Thelma and Louise | Critical Review by Janet Abrams

This literature criticism consists of approximately 4 pages of analysis & critique of Thelma and Louise.
This section contains 998 words
(approx. 4 pages at 300 words per page)
Buy the Critical Review by Janet Abrams

SOURCE: Abrams, Janet. Review of Thelma and Louise, by Ridley Scott. Sight and Sound 1, no. 3 (July 1991): 55-6.

In the following review, Abrams comments that, despite Thelma and Louise's apparent celebration of feminine freedom, the film actually expresses an oppressive attitude toward women who “take their lives into their own hands.”

Trapped in a claustrophobic marriage to carpet salesman and giant-sized infant Darryl, Thelma Dickinson is coaxed into joining her friend Louise Sawyer, a harassed coffee-shop waitress, on a weekend spree [in Thelma and Louise]. The trunk of Louise's car overloaded with Thelma's luggage, they set off in high spirits, stopping at a bar in Arkansas on their first evening. Thelma is picked up by bar-fly Harlan; when she rejects his advances he becomes violent, and Louise arrives in the parking lot to find her missing friend being raped. After a...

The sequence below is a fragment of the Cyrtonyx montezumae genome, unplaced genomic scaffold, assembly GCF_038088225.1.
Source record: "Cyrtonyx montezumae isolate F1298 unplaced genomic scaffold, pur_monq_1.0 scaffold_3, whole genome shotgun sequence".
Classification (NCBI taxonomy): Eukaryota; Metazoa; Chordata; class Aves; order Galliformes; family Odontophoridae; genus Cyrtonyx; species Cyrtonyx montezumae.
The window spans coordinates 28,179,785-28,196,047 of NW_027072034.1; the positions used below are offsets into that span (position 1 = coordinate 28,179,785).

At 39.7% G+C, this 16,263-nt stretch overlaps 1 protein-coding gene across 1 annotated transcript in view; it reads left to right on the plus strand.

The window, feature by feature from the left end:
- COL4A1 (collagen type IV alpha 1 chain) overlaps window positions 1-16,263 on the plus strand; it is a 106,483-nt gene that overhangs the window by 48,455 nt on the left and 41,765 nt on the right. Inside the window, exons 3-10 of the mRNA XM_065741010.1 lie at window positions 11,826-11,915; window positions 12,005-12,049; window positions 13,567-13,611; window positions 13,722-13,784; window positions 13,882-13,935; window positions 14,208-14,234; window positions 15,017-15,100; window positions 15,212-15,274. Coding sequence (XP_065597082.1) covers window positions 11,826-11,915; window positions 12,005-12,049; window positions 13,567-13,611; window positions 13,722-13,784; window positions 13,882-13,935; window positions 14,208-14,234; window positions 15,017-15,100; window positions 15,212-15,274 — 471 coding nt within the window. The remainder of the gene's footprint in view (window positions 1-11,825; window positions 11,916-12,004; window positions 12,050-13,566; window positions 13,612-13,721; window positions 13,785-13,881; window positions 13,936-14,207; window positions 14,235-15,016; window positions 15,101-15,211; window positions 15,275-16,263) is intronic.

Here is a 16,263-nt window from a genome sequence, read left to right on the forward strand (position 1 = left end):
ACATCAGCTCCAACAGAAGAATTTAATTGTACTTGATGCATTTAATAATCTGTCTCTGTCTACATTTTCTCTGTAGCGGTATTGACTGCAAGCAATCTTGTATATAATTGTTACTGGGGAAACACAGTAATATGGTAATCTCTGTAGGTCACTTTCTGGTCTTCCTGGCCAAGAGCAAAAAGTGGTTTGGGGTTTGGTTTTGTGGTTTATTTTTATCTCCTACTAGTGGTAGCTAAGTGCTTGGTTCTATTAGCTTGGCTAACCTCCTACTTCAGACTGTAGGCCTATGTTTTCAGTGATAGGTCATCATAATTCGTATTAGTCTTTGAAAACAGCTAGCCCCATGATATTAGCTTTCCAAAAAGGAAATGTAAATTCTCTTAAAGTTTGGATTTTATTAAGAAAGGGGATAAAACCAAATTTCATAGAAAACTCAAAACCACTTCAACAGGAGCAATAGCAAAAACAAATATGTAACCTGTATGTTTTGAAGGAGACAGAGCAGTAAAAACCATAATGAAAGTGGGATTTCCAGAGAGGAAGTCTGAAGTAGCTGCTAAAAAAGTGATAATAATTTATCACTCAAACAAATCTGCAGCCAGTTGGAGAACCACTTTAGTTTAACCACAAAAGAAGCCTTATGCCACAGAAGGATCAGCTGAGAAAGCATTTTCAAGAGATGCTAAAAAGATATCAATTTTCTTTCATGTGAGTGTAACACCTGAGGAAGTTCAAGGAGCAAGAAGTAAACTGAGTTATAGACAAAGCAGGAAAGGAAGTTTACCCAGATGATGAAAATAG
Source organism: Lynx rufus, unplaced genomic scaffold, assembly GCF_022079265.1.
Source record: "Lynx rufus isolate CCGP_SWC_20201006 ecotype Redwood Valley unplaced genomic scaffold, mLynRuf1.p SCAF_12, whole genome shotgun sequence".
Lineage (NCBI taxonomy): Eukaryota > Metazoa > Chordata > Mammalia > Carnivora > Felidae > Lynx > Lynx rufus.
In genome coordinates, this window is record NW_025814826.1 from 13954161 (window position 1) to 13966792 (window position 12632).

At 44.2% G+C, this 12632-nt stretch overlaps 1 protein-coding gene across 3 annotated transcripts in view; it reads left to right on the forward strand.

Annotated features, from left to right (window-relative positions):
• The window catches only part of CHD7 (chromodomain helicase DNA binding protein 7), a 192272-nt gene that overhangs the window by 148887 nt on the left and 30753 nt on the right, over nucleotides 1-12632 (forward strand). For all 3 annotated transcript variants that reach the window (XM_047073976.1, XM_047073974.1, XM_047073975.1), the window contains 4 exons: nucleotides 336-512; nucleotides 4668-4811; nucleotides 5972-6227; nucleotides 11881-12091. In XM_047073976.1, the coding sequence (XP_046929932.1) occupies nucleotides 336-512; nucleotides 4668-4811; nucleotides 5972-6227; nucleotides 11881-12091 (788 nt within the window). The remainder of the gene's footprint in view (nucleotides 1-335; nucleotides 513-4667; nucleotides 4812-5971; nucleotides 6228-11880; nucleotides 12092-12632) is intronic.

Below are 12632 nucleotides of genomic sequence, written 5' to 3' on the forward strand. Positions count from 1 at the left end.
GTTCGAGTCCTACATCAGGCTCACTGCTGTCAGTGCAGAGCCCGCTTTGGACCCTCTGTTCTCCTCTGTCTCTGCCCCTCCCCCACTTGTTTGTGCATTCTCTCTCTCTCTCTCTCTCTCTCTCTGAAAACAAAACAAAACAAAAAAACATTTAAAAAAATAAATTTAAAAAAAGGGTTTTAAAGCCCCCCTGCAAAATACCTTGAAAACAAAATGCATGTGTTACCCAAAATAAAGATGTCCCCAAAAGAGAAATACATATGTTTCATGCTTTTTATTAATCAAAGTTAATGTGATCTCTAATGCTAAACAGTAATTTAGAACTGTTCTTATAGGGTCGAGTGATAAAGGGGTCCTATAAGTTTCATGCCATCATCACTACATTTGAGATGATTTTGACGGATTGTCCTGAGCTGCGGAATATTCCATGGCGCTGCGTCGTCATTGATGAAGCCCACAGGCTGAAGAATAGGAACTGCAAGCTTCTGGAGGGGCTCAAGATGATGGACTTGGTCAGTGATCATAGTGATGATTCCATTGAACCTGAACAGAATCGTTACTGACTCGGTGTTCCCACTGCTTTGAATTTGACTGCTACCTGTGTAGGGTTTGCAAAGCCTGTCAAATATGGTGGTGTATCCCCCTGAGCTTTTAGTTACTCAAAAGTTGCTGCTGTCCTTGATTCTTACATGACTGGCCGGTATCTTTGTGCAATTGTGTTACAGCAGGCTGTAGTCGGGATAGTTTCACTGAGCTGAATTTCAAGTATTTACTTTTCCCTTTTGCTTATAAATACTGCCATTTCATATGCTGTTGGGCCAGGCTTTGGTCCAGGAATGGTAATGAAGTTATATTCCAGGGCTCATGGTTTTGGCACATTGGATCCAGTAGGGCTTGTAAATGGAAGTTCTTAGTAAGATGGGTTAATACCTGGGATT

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This section contains 998 words
(approx. 4 pages at 300 words per page)
Buy the Critical Review by Janet Abrams
Copyrights
Literature Criticism Series
Critical Review by Janet Abrams from Literature Criticism Series. ©2005-2006 Thomson Gale, a part of the Thomson Corporation. All rights reserved.
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